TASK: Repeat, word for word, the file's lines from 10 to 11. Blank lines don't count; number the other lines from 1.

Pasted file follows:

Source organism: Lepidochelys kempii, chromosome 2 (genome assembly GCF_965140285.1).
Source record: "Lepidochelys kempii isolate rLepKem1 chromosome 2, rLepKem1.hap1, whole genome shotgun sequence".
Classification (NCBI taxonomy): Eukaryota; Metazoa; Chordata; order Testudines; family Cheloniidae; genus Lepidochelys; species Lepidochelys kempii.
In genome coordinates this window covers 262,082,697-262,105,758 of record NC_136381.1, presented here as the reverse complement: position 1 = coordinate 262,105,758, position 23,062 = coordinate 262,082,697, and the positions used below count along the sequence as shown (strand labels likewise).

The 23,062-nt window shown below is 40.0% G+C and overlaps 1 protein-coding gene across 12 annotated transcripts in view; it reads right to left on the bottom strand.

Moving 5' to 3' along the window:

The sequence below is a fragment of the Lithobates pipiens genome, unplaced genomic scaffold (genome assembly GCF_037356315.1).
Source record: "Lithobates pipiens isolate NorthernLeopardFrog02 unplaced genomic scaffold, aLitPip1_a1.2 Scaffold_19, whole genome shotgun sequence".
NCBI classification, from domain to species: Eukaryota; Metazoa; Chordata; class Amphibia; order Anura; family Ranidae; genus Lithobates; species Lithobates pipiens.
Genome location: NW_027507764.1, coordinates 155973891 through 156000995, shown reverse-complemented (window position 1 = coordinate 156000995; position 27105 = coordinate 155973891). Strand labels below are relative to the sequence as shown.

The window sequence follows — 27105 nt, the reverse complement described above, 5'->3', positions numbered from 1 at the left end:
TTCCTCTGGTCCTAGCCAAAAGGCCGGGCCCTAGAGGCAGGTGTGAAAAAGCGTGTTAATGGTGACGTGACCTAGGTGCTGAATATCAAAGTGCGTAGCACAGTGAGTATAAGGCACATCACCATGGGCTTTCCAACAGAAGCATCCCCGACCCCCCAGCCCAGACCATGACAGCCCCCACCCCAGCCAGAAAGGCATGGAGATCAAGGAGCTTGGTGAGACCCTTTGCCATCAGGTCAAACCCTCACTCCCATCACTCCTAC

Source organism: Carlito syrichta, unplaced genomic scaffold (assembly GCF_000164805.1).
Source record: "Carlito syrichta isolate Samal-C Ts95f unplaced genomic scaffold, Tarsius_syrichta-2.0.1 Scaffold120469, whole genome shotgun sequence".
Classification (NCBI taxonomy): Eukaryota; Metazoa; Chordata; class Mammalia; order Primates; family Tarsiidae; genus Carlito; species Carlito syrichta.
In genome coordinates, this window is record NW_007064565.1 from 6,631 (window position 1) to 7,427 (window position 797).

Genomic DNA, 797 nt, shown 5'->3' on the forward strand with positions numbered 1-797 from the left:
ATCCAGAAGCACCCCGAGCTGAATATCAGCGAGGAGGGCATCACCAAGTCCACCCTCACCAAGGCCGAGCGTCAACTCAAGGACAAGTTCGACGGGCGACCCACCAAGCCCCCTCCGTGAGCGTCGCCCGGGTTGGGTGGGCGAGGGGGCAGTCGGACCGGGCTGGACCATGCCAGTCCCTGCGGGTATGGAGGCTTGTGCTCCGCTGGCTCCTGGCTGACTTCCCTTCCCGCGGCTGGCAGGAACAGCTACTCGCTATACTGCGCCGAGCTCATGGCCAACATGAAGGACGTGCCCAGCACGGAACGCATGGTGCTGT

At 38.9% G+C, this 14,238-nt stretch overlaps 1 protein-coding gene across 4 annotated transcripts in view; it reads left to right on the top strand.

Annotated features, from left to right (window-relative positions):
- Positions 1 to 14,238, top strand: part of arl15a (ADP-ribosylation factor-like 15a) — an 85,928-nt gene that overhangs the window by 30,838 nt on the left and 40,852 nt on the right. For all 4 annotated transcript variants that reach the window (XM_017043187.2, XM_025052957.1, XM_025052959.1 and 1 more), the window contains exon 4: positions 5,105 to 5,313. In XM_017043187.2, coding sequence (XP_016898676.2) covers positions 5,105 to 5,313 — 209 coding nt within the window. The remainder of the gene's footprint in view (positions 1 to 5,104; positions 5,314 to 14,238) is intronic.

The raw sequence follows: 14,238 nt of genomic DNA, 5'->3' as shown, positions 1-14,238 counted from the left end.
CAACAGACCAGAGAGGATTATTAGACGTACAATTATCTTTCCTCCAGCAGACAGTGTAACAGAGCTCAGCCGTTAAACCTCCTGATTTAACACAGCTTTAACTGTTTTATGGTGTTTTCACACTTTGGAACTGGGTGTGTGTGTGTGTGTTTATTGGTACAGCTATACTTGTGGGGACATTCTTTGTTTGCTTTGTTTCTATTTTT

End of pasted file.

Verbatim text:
Genome location: NW_027507764.1, coordinates 155973891 through 156000995, shown reverse-complemented (window position 1 = coordinate 156000995; position 27105 = coordinate 155973891). Strand labels below are relative to the sequence as shown.

The window sequence follows — 27105 nt, the reverse complement described above, 5'->3', positions numbered from 1 at the left end: